How far do you go?

Nature photographers often get the question how we get all those nature photographs. “You must have excellent equipment!” is a frequently heard remark. Well, yes, we usually do. But good camera’s and lenses helps just as much as good pots and pans help to make good food… Without a good photographer, they are entirely useless. It’s often mainly about the time and devotion we put into our pictures. And of course the knowledge of the subjects and their surrounding habitat. Some people just seem to do it with that dedication and don’t seem to be too bothered by the understanding of what they’re doing. They put the picture they want to take above anything else. It doesn’t matter if they disturb anything or ruin vulnerable habitats, as long as they get their pictures…

Lilypad Whiteface

Yesterday I joined an excursion in search for the Dark Bluet and the Lilypad Whiteface, two rare dragonflies in the Netherlands that only occur in one national park. Especially the Dark Bluet is a hard to find species as it lives in sedge marshes in a particular phase in succession between open water and land. It usually is not allowed to come anywhere near these habitats, but once a year the State Forestry Service (SBB) organises an excursion where we can enter and see this special species. This years excursion was planned for last Saturday. When we arrived at the starting point, we met the morning group. I was a bit surprised to see a guy walking around in waders. Not really needed if you stay nicely on the dry parts, as you should. When we arrived at the place where we could see the Dark Bluets I realised that he (or others) had not stayed on the dry parts… The result was visible as trails leading into the vulnerable vegetation… As it was quite windy, it was difficult to find the damselflies, and the ones we saw were near impossible to photograph. Close to the ground in the vegetation and often a bit too far away. Well, unless you went after them with rubber boots of course, as also several people in our group did. They always did so when I wasn’t near, unfortunately. Otherwise, I would have told them to get back. I tried for a while to get a decent picture but soon realised that would not happen this year. For me seeing those tiny specialists is good enough. Of course, I would love to take another good picture, but not against all costs. For me, nature always comes first. I’m not saying I’ll never disturb something. Of course, I do, the only way not to disturb is to stay at home. But you have to know how far one can go. In certain places, I don’t see much problem going a bit off the regular track if that gives you a better picture opportunity. But in the more vulnerable parts, you just have to stay on the trails and see what you can do from there… Getting a good picture is nice, but not at all costs…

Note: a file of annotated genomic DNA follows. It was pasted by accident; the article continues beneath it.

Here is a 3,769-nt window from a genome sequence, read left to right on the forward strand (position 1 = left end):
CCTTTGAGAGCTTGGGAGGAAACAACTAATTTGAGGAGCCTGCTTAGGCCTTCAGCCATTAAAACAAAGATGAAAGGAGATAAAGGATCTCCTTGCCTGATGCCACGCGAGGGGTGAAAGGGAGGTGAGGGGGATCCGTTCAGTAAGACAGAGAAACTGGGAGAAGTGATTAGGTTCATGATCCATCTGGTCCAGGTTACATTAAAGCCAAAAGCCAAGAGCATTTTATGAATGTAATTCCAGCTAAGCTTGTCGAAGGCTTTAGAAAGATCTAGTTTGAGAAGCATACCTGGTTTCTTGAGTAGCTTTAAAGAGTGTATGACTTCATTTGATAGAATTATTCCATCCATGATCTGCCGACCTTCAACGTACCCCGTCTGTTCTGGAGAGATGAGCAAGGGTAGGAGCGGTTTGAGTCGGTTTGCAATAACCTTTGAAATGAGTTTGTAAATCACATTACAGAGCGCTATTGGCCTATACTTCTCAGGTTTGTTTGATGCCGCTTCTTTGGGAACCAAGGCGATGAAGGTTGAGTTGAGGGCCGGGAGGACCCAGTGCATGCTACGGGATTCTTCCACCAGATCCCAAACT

Unfortunately, not everybody thinks this way…

So, no Dark Bluet picture this time, maybe another time again. At the second location, we found several Lilypad Whitefaces posing nicely at a leave of a lily as they should. Well, not according to the photographer next to me. It was a bit too far away for his taste, so he started throwing mud at the whiteface, hoping it would fly up and land on a leaf closer to him. When we told him to stop doing so, he reacted very surprised. It was also in our best interest, as he was too far away to take good pictures… He left me speechless… Some people…


  • Beautiful shot of the dragonfly and wonderfully keen observations about the behavior of some people, who are unthinking in their pursuit of photos.


  • Lovely post. Being a connoisseur of nature means being an advocate for conservation too. Beautiful shot of the dragonfly as well. Sounds like a very cool opportunity to have a look for the Dark Bluets.


  • Reblogged this on Bird Feed and commented:
    Wonderful post. And there is something very important here. We must remember that loving nature (whether that be in the form of photography, hunting/fishing, hiking/camping, etc.) means taking good care of it so that it may thrive and future generations may also learn to love it. My Dad was always the guy that took a pack full of trash out of the forest with him whenever he went. This is the kind of attitude everyone should take up. And sometimes leaving it better than when you arrived means leaving it alone.


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